By Catherine Wagley
By Channing Sargent
By L.A. Weekly critics
By Amanda Lewis
By Catherine Wagley
By Carol Cheh
By Keegan Hamilton
By Bill Raden
Archibald Quincy Jones might have been the quintessential modernist architect. Like his contemporaries in the generation that followed Rudolf Schindler and Richard Neutra, Jones worked with steel and glass and concrete and plywood. He designed to create an interplay between house and garden. He built modest homes, on a modest budget, for clients of modest means. But unlike the others, Jones operated on a massive scale. With his partner, Frederick E. Emmons, Jones designed the seminal Eichler Homes for northern California developer Joseph L. Eichler. Eleven thousand Eichlers were built according to Jones' conception of a small, open floor plan, with nearly every room open to the exterior and flooded with light. Triumphs of compression, the post-and-beam houses, which felt like one large room under one small roof, shaped the idea of postwar, subdivision American life.
(Click to enlarge)
Kenaston House, Laguna Beach (1949)
What Jones sought to achieve was luxury living on a tight budget and a tiny plot of land. Luxury for Jones meant something other than a shrine to consumerism. It meant ease of living, sensitivity to the site, and elegant use of simple materials. Jones' own Steel House #2, which he built in 1954, is a model of his conception. The one-story, steel-frame house was partially prefabricated offsite and trucked in. Completed in just three months (and later destroyed in minutes in the Bel Air fire), it consisted of a superthin flat roof floating above glass walls. Dead simple; but then Jones took the interior space and rather than carve it up, he left it truly open. Only curtains closed off the living spaces from public areas. The living room doubled as a library, with a bed that converted to a couch. The kitchen was kitchen, family room and dining room all in one. "I have been convinced for a long time that the old flow patterns no longer make sense," Jones told the Herald Examiner. "We live much more informally than we used to. We can't afford servants that would shame us into formal living. Why walk through the front door to your bedroom if the bedroom already has its own 'front door' — a beautiful sliding-glass wall?"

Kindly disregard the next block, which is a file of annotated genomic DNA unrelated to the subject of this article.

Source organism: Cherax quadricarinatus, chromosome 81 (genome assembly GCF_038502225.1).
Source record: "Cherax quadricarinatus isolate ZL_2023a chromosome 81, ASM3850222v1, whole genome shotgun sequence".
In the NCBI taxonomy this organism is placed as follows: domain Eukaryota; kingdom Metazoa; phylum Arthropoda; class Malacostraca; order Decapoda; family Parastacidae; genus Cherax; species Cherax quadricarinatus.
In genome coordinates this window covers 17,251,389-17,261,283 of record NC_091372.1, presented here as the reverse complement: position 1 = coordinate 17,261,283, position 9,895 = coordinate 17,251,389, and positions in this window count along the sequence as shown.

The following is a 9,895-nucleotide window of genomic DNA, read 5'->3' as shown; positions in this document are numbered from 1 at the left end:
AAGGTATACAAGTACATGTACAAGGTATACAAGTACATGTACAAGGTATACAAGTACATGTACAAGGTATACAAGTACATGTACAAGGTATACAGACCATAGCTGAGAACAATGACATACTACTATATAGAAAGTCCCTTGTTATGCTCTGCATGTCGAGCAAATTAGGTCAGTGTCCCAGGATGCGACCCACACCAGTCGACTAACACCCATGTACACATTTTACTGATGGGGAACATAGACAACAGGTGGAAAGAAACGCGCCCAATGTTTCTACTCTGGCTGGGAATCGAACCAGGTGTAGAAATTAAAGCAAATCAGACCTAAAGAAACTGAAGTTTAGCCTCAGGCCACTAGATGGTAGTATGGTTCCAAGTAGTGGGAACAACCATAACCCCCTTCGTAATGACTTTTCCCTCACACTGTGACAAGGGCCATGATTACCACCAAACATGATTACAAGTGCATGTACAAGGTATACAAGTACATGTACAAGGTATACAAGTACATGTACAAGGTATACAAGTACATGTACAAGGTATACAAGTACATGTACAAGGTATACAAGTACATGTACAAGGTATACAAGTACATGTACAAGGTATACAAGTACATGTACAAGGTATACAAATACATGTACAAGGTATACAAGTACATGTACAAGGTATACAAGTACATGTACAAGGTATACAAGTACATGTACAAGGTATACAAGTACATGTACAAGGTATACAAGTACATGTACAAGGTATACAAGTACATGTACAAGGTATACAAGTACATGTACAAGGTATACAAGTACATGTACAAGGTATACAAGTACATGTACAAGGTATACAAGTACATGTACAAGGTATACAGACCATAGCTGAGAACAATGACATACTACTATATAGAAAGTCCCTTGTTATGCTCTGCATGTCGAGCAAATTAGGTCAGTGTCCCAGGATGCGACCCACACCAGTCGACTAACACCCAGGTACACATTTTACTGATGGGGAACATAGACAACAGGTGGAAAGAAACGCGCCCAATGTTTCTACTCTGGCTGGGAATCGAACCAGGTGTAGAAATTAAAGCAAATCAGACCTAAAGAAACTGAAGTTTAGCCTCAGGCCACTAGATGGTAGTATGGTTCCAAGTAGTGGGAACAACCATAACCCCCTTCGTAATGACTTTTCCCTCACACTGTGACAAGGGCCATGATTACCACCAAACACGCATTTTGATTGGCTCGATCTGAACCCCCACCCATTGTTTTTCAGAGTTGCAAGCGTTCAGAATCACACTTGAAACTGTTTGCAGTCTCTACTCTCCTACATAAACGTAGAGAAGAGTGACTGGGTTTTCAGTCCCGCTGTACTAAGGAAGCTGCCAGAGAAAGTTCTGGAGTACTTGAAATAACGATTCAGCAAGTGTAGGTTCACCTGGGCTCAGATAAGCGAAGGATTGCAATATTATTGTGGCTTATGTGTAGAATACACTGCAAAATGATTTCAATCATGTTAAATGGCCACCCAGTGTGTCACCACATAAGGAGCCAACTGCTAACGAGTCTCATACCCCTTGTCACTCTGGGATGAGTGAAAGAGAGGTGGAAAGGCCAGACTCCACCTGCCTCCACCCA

Looking at the dozens of images Cory Buckner has assembled of Jones' work, it becomes clear that an expression such as "beautiful sliding-glass wall" was anything but glib. Jones understood his palette, and he knew with an instinct that can only be innate that spaces could be imbued with particular feelings through the concise use of things like exposed beams, concrete blocks and clerestory windows. The Griffith Park Girls Camp, completed in 1949, is a primer on using a tongue-and-groove ceiling and brick-and-glass walls to create intimacy and warmth and raucous freedom under a single roof. In the dining rooms, the ceiling is aloft, floating away on a sea of glass; in the bedrooms it tips down, seeming almost to tuck the campers into bed. Jones placed the posts that hold the roof up along the inside of the dorm walls — interior flying buttresses, in effect, that tie the room together with warmth and a height appropriate to children thrown together in a camp setting. Such perfect pitch is everywhere in Jones' work, from a church, such as St. Michael and All Angels Church in Studio City (1962), or a supermarket, like the King Cole Market in Whittier (1951), since demolished.
It is true, as Buckner says, that Jones had worked with "economy and simplicity, beauty and quiet reserve." But his concern was not solely aesthetic. While attending the University of Washington, Jones lived with Lionel H. Pries, his professor and mentor. Jones was a student boarder — a relationship of teacher to pupil that is all but impossible to imagine today, when condescension is the dominant mode of pedagogy. From Pries he acquired the conviction that architecture was not about the manipulation of historical styles, but was involved in "problem solving." In the postwar era of mass-produced suburbia, Jones believed the problem was one of community.
In his enormous project of 500 homes for the Cooperative Housing Group, a communal development initiated by four musicians in 1951 in the then-blank Crestwood Hills, north of Sunset Boulevard, he reduced lot sizes to make room for a nursery school, a park, a rec center, a grocery store and a doctor's office. In his proposal for Case Study House #24, Jones designed a building insulated by an earth berm — that would have connected to a larger, planned community with greenbelts, a shopping area and a community center. City officials rejected the plan, citing worries that homeowners might not maintain the greenbelt areas. A badly flubbed decision, stalling a design that was at least two generations ahead of its time.
Back then, Jones complained, "the city planner functioning independently of the architect can only reproduce chaos." The irony is that today's city planners make the same complaint about architects. The unsettling truth is that neither matters very much. Despite an abiding shortage of housing, especially for the poor, but for the middle class too, the kind of modernism Jones practiced — a measured, informed commitment to creating spaces with feeling from inexpensive raw materials, married to a firm belief in community building — is a thing of the past. Modernism, by and large, has been reduced to gobs of square-footage and costly sleek finishes, and is exclusively the realm of the rich.